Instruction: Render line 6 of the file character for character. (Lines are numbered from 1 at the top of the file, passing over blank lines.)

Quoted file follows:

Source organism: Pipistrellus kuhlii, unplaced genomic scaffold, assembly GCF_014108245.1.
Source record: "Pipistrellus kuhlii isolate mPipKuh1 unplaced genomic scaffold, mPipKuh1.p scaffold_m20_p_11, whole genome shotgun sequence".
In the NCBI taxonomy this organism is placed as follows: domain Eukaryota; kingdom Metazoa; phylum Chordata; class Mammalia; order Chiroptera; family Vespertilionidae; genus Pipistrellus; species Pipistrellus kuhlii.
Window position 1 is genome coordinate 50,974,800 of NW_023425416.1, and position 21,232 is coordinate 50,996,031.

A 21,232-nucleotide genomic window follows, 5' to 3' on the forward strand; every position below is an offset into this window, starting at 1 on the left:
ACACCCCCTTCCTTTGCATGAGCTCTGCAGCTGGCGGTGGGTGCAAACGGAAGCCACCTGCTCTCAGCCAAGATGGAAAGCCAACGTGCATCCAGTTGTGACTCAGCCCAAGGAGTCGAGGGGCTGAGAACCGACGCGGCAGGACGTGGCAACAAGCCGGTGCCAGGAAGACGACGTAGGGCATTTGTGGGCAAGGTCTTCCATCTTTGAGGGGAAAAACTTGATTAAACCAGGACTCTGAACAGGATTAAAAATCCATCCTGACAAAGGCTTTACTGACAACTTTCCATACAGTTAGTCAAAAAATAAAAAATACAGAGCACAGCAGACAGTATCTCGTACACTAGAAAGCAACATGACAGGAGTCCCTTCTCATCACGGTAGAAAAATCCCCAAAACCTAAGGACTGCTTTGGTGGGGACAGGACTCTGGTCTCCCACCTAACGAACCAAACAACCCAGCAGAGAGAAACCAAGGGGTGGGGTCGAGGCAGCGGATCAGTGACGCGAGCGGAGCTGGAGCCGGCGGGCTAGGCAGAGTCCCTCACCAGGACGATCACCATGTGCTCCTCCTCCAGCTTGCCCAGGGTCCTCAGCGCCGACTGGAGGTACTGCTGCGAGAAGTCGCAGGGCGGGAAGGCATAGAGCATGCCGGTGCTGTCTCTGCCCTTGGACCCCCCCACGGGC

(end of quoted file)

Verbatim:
ACACCCCCTTCCTTTGCATGAGCTCTGCAGCTGGCGGTGGGTGCAAACGGAAGCCACCTGCTCTCAGCCAAGATGGAAAGCCAACGTGCATCCAGTTGTGACTCAGCCCAAGGAGTCGAGGGGCTGAGAACCGACGCGGCAGGACGTGGCAACAAGCCGGTGCCAGGAAGACGACGTAGGGCATTTGTGGGCAAGGTCTTCCATCTTTGAGGGGAAAAACTTGATTAAACCAGGACTCTGAACAGGATTAAAAATCCATCCTGACAAAGGCTTTACTGACAACTTTCCATACAGTTAGTCAAAAAATAAAAAATACAGAGCACAGCAGACAGTATCTCGTACACTAGAAAGCAACATGACAGGAGTCCCTTCTCATCACGGTAGAAAAATCCCCAAAACCTAAGGACTGCTTTGGTGGGGACAGGACTCTGGTCTCCCACCTAACGAACCAAACAACCCAGCAGAGAGAAACCAAGGGGTGGGGTCGAGGCAGCGGATCAGTGACGCGAGCGGAGCTGGAGCCGGCGGGCTAGGCAGAGTCCCTCACCAGGACGATCACCATGTGCTCCTCCTCCAGCTTGCCCAGGGTCCTCAGCGCCGACTGGAGGTACTGCTGCGAGAAGTCGCAGGGCGGGAAGGCATAGAGCATGCCGGTGCTGTCTCTGCCCTTGGACCCCCCCACGGGC